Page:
America faces a raft of very serious problems. This blog routinely pontificates about them–usually by citing from various media resources that have highlighted them. Over the past several years I have become increasingly convinced that it is the state of that media–especially its fragmented nature–that has exacerbated all of them.
That conviction won’t come as a surprise to longtime readers of this blog–it’s the “dead horse” I’ve been flogging for years.
The Pew Research Center recently issued a report on the current nature of what we like to call traditional media–primarily newspapers and broadcast (radio and television). For the first time, newspapers made more money from individual subscriptions than from advertising. That looks superficially like good news, but is really a reflection of the extent to which the business model that sustained those newspapers over the years has collapsed.
That collapse is why more than 2000 local newspapers have ceased publication during the past decade, and one of the reasons (along with their acquisition by greedy national companies) why so many of those that remain have been able to maintain only skeletal reporting staffs.
Yes, national papers like the New York Times and the Washington Post have been able to maintain and even grow both their reporting staffs and their subscribers, but in the cities and towns where citizens depend upon the press for the incredibly important watchdog function, these “ghost” papers no longer have the capacity to do so.
I’ve ranted about all of this in previous posts–flogging that “dead horse”–and noting the multiple consequences, but I keep coming back to what is, in my view, the most significant problem created by our current media environment: the facilitation of informational silos. Bubbles enable us to confirm our pre-existing biases, and–perhaps even worse– to avoid recognizing what we don’t know.
As I used to tell my students, even newspapers that were never particularly good–the Indianapolis Star comes to mind–served one very important function: they provided the citizens of a community with a common description of their local reality. Even if you only picked up the newspaper to see sports scores, you saw the same headlines your neighbors saw. The local school board was embroiled in a debate. Local crime rates had increased. The city was issuing bonds for a new library, and that might affect your property tax rate.
Today, good luck scanning the Indianapolis Star for education news– reporters will cover school board meetings only when enraged racists descend on board meetings to demand that schools stop teaching something they don’t teach anyway. If you want to know anything else about education policy, you need to go to sources like Chalkbeat, an online media resource covering education.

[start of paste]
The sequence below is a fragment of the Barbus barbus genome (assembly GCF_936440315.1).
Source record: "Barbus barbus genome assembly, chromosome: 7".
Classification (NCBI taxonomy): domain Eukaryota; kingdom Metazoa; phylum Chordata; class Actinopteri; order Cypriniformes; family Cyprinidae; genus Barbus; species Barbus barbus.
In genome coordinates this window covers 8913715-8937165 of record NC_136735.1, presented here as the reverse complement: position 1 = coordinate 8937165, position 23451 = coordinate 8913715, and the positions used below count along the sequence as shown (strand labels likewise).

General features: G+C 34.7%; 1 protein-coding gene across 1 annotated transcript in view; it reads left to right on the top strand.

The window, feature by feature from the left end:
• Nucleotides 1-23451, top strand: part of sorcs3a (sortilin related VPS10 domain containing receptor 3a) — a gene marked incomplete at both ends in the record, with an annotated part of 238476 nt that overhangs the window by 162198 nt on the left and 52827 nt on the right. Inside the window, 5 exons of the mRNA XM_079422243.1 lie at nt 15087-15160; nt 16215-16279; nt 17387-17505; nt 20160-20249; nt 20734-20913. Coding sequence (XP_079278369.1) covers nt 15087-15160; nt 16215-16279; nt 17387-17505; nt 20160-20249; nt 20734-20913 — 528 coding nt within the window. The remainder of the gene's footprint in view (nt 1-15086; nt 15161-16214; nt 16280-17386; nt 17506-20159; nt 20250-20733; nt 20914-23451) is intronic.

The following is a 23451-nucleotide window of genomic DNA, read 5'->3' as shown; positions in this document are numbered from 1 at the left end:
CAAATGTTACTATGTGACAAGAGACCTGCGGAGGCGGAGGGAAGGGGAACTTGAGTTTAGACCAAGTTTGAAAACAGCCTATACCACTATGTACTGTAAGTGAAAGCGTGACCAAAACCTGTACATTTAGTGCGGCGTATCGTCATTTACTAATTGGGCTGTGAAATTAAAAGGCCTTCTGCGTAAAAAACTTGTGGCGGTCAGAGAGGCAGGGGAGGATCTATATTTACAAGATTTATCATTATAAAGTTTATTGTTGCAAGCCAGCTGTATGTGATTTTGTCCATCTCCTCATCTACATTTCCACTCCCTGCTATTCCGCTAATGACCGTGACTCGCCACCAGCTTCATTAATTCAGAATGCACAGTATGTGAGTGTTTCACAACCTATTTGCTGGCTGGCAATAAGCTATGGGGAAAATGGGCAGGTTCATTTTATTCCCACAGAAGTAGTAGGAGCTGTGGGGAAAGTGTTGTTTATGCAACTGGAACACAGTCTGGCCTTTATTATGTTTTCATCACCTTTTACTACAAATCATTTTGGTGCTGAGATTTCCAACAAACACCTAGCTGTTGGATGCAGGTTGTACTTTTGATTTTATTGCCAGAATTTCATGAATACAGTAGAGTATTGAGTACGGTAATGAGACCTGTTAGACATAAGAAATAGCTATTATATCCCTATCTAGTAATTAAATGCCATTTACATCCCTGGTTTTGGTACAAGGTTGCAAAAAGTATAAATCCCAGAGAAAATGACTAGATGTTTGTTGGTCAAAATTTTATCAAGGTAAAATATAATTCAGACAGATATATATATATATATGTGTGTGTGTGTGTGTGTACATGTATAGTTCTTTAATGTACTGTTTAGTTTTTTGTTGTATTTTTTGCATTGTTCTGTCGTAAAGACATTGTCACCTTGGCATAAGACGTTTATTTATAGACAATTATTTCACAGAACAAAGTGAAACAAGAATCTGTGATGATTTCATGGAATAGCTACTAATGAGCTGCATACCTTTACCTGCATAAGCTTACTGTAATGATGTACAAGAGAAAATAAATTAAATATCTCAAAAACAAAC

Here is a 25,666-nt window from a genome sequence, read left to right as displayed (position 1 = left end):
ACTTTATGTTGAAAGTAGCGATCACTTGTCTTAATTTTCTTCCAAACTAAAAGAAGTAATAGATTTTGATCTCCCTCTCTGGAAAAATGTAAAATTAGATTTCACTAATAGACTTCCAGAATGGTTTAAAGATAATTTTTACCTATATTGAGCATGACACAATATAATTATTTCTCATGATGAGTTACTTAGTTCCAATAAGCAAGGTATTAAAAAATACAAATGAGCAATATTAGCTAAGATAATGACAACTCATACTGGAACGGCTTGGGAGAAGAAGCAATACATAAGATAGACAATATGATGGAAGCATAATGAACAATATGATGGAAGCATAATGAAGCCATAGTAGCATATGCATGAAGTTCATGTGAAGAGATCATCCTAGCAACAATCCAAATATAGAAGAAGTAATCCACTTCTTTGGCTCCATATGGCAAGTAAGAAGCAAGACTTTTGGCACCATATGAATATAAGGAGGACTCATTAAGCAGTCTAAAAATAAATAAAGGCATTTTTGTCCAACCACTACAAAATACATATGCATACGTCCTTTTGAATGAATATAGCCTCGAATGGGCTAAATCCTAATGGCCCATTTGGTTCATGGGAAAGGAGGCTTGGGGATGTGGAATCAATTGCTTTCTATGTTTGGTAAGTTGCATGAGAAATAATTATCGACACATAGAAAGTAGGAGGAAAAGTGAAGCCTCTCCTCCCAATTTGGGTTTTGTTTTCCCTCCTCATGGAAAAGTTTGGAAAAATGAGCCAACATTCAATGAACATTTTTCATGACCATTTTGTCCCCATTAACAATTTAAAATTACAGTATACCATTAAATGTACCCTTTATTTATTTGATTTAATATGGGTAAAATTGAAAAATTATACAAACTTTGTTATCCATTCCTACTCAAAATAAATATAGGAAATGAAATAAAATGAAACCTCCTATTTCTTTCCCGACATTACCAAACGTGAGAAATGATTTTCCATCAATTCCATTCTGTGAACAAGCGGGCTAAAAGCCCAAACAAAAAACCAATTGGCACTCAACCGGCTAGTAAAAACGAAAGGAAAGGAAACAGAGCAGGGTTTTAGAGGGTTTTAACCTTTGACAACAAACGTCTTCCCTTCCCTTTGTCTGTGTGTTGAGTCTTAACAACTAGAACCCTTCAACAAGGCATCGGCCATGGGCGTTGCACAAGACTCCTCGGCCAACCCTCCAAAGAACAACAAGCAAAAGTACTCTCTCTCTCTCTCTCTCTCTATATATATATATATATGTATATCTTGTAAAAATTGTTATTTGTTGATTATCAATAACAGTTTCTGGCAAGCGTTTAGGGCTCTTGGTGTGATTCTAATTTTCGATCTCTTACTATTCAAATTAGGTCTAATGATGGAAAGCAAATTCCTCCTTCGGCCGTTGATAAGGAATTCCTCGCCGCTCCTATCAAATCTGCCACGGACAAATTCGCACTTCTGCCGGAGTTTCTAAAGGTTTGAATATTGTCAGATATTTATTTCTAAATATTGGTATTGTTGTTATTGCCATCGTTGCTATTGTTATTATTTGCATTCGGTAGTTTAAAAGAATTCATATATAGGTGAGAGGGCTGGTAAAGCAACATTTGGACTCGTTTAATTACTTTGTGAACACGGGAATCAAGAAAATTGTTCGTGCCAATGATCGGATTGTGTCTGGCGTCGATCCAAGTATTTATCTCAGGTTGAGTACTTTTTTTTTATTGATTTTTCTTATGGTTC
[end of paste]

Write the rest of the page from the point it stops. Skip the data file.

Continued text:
And that’s the problem.
In various conversations, I’ve asked people if they have ever heard of Chalkbeat–or a few of the other specialized sources that cover discrete areas of our common life. Very few have. We are at a point where the information we need in order to be minimally-informed citizens is “out there,” but only available to those who know enough–and are motivated enough–to search for it.
You may not have children in school, but what the local school board does affects your property values. You may be disinterested in the proceedings of your local department of transportation, but those proceedings will determine the condition of the streets you drive on. You may not care about the financial woes of a local hospital, but if you have a health emergency, those woes will suddenly become relevant.
Look–I’m not one of those people who looks back fondly at a past that never existed. I know that most people, even those who subscribed to local papers, tended to skim over the articles that didn’t interest them. For that matter, a lot of folks didn’t even subscribe–at best, they tuned in to the local TV news at dinnertime to hear brief summaries that the stations had usually gotten from the local newspapers. The point is, they saw the same headlines. They heard the same summaries.
They might argue over the accuracy of the reporting, or what it meant, but they shared a common starting-point.
The absence of local, in-depth news contributes to American polarization by nationalizing news consumption. Pew found that in 2020, Fox News’ prime time average audience increased by 61%, CNN’s increased by 72% and MSNBC’s grew by 28%.
Perhaps what we need are local versions of aggregators like the Huffington Post–one-stop “entry points” with short blurbs and links to the specialized sites that are doing credible, professional reporting on particular slices of what should be our common civic concerns.
National news is important–but so is verifiable, credible scrutiny of local governments and civic organizations.